Every documentary filmmaker knows there is no objective visual truth. Presenting images means choice: The perspective you shoot, what you show and don’t. And most importantly, the choice of juxtaposition: The ability to create meaning with an edit is the filmmaker’s most powerful, and manipulative, tool.
Trying to instill this lesson to a group of young filmmakers I was teaching a few years ago, I sent them to document an immigrants rights march they were passionate about attending. As beginners, they were frustrated by how their footage didn’t capture the spirit and atmosphere of the event.
I showed them a wide array of examples, including clips of how Fox News covered other immigration marches, the Puerto Rican Day parade and the crowds at Obama rallies. Their jaws dropped. The power of the medium came crashing down upon them. They couldn’t believe how a disparate sequencing of shots – a close-up of an angry face shouting, an insert of particularly radical sign, a mild verbal altercation of a marcher – could completely alter how an event was presented.
Roger Ailes didn’t invent the idea of montage used for political, or even propaganda, purposes, but he was at the forefront of bringing these filmmaking techniques into the United States politics. In 1968, Ailes became the Executive of Television (his actual title) for Richard Nixon’s successful presidential campaign in 1968. Ailes controlled the visual presentation of physically awkward politician who on TV appeared uncomfortable in his own skin – a factor many believe cost him the razor-thin 1960 election versus President Kennedy – but who was capable of appearing in command when talking policy in controlled environments.
In 1996, after three decades of political media consultancy and helping two other presidents get elected, he launched Fox News using much of the same skill set. FNC wasn’t the first network, nor hardly the only, to bring a distinct visual language to the news. The glory days of network news – with its long dissolves and establishing shots, deliberate pacing that presented a sober gravitas – mirrored the concept that watching the evening news was part of one’s civic duty. In more modern times, CNN has mastered the visual language that tells us something is unfolding in front of the viewers’ eyes.
Media critics of Fox News often dissect the half truths, the ignoring of relevant facts, or the infamous memos from up top that dictate the day’s message and partisan take on unfolding news. Yet to listen to Fox News is to miss the art. It’s the equivalent of assuming the dialogue carries a film’s message. Like a well-directed movie, you can follow the story and appreciate the power of visuals carrying the message with the sound off. To watch Fox News is to see it wasn’t simply partisan, nor was it necessarily conservative.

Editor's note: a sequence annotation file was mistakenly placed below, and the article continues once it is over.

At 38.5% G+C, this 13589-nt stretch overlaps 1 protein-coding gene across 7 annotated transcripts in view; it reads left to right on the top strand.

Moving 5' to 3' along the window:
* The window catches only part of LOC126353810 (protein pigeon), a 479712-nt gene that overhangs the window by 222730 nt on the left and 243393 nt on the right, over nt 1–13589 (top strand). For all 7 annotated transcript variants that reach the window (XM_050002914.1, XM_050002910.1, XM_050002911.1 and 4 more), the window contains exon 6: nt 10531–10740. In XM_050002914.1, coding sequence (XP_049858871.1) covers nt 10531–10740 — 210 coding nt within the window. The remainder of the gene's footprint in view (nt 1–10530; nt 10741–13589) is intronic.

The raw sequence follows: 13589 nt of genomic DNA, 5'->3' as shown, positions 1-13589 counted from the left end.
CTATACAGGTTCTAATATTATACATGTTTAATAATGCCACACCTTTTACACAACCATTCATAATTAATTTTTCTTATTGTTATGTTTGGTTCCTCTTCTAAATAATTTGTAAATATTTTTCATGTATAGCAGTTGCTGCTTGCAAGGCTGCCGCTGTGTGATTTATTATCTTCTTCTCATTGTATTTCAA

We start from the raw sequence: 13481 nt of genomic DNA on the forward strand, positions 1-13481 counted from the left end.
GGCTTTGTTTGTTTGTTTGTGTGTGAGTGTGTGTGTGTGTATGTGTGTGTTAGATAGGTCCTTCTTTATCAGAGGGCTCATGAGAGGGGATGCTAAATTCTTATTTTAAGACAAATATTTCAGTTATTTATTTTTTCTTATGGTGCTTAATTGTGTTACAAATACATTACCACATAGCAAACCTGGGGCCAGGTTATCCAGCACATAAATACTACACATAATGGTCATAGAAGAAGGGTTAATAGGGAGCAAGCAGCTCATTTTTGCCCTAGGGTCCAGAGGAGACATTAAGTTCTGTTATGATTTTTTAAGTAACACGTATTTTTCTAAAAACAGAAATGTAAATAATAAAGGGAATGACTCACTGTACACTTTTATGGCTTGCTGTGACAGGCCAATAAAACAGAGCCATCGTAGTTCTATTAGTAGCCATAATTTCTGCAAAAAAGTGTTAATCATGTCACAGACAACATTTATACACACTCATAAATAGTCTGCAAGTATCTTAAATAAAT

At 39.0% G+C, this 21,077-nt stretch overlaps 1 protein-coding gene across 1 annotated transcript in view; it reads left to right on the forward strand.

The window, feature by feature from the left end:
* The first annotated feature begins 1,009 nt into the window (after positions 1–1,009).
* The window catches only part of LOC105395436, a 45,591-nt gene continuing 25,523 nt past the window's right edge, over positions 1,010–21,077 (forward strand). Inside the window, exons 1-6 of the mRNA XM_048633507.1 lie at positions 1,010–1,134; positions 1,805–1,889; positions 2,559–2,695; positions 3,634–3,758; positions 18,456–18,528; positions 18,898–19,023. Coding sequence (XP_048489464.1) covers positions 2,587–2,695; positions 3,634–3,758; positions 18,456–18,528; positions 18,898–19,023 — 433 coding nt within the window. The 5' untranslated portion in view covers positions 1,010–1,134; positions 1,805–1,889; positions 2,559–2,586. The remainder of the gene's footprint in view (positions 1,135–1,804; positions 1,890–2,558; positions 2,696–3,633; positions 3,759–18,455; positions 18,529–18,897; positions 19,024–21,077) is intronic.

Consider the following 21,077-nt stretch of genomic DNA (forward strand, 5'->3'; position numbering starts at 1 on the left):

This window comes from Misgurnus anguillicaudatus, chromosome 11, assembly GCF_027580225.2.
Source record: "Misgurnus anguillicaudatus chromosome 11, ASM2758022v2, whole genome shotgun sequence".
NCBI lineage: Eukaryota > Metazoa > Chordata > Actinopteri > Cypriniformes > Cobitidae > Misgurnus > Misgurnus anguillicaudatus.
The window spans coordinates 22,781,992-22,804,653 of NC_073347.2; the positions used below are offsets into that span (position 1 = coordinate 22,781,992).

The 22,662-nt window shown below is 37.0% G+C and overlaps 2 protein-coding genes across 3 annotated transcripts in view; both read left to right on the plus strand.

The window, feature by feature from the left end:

Roger Ailes presented a world in which you, the viewer, were under attack. Fox showed you both what was in plain sight, but also uncovered what was hidden. Long-lens footage of illegal immigrants running, or survellience footage, could be juxtaposed with protestors and Democratic meetings. The “news,” or what was being said, would relate how this affected you, but the visual sense was one of being under attack. Didn’t matter if it was terrorists, atheists, college protests, or Bill Clinton whispering something into someone’s ear at event: It was them versus us the viewer.
I lived in New York post 9/11 through Trump’s victory, and to have family in all white, non-urban areas watching Fox News was possibly the most profound media experience of my life. The concerned phone calls fearing for my safety were common. I was living under attack. Soon I made a habit of turning Fox News on silent for 15 minutes a day to see how.
Most recently, the sense that New York was on fire, and chaos had taken over the streets in protest against the President-Elect, was possibly the most surreal. But what Roger Ailes could do with a shot of something on fire. There’s always something on fire on Fox News. Smoke. There’s always tight frames with uncontrollable movement swirling through. There were always low-angle shots of people’s anger and rage. There was always that one radical message on someone’s placard, or an unhinged speech, that in context of the world falling apart felt unsettling.
The dialogue and text reinforced another layer, one that related to politics, but that was secondary. Ailes was a partisan. He was advocating for his side, often unfairly, but the visuals were a larger worldview.
They presented a paranoia, a feeling the world was slipping into chaos, a sense there were forces coming to get us. At this point the political ramifications are clear, so in that sense they are partisan. Yet Ailes’ bio paints a picture of man of deep-seated paranoia, convinced there were forces out to kill him. He kept guns hidden in his office. Had a security force unparalleled for a public figure, with surveillance and operatives more akin to the world of espionage. Like the viewer, he too was under attack.
“You know Roger is crazy,” Rupert Murdoch was reported to have said about Ailes. “He really believes that stuff.”
It’s in that sense that Ailes has more in common with Roman Polanski than Ronald Reagan. To see Fox News as an visual expression of one powerful man’s vision of the world is more accurate way of understanding Ailes’ influence. And like Hitchcock, he would cast some blondes and dress them a particular way, because this was after all his personal vision.